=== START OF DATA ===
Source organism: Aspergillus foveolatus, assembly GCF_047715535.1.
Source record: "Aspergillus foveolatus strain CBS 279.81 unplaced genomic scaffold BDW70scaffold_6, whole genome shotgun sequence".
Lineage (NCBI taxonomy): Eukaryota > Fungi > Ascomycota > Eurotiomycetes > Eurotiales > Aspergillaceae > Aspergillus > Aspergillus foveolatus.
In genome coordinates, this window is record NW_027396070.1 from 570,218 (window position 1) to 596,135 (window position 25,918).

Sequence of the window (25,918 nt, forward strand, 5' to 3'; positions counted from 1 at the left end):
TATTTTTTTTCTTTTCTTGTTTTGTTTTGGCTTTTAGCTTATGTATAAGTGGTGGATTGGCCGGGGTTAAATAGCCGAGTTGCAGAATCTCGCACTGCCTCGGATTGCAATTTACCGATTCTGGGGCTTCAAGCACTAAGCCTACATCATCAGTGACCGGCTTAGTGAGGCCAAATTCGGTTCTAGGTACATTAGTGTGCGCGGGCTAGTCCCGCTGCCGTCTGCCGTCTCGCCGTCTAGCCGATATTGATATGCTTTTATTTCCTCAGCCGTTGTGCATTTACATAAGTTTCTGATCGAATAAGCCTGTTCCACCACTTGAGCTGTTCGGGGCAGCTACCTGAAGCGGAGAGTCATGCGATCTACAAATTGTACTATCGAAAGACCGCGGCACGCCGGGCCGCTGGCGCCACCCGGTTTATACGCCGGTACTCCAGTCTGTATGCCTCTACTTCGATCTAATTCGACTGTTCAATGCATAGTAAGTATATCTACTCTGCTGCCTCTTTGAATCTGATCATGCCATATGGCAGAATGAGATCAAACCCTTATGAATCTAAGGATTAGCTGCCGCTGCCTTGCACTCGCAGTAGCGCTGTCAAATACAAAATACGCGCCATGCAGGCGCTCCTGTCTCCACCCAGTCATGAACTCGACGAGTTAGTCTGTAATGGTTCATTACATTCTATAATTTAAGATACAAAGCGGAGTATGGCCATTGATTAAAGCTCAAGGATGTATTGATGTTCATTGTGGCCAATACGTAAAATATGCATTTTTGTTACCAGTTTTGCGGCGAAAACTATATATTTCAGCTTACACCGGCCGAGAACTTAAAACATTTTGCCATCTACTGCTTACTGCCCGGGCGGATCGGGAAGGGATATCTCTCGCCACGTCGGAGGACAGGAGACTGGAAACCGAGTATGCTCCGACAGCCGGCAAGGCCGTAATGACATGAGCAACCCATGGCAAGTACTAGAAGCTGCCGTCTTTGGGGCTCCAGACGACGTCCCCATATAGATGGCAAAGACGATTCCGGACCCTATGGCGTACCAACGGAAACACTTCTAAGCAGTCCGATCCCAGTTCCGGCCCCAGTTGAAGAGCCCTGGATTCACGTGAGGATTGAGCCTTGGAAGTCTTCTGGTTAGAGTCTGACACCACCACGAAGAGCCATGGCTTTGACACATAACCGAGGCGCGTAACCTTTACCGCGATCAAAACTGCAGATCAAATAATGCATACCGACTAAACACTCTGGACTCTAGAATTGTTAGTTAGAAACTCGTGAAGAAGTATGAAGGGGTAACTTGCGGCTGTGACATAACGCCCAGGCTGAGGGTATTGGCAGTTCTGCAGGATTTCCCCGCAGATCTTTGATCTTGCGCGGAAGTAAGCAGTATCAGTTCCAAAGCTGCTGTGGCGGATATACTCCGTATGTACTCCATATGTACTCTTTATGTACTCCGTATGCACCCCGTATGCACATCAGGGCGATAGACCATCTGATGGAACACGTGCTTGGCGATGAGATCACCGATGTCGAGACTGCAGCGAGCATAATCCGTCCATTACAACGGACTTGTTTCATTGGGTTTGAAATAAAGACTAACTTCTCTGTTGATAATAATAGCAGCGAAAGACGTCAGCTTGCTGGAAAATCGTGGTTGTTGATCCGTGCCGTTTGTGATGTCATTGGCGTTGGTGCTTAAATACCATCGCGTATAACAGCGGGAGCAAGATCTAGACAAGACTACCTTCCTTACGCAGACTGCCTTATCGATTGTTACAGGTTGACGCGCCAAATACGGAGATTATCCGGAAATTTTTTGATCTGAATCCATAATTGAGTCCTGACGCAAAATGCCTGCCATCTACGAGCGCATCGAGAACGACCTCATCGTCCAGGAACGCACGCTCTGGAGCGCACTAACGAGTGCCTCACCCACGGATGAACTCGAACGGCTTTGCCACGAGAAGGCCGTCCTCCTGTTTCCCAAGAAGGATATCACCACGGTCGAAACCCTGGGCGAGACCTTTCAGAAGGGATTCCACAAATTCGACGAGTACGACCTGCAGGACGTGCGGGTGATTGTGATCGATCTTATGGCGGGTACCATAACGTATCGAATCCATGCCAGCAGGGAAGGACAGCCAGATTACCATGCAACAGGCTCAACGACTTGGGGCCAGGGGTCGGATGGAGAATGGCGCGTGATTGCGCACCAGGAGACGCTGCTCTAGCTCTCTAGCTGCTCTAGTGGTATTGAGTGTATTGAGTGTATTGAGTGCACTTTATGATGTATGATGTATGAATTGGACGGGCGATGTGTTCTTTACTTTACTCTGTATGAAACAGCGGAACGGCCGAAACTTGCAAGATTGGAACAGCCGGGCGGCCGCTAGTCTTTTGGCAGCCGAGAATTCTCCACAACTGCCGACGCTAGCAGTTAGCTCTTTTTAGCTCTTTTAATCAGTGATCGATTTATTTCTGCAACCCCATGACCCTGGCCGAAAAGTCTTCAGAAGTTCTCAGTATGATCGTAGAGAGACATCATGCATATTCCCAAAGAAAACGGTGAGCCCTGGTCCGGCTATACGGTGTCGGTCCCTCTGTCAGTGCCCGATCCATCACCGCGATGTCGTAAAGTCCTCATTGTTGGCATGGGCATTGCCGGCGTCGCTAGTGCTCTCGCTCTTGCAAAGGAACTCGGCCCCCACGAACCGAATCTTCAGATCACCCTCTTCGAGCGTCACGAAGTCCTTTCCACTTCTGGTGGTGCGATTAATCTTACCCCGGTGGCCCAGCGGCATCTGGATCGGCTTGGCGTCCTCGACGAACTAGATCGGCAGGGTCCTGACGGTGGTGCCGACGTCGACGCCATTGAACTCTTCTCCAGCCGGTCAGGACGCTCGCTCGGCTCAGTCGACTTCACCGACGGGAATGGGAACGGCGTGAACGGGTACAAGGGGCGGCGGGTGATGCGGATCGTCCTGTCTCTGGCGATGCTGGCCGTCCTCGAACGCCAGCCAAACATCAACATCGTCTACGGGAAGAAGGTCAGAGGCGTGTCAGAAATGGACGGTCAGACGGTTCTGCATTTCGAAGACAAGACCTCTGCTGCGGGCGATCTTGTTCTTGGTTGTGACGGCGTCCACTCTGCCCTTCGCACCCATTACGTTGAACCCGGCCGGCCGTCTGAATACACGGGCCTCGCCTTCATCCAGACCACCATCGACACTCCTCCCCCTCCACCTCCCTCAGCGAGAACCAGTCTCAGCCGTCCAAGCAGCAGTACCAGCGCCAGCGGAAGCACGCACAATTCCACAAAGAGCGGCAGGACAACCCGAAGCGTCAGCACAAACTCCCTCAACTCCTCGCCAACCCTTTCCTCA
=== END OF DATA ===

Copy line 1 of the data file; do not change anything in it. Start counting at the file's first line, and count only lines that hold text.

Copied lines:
Source organism: Aspergillus foveolatus, assembly GCF_047715535.1.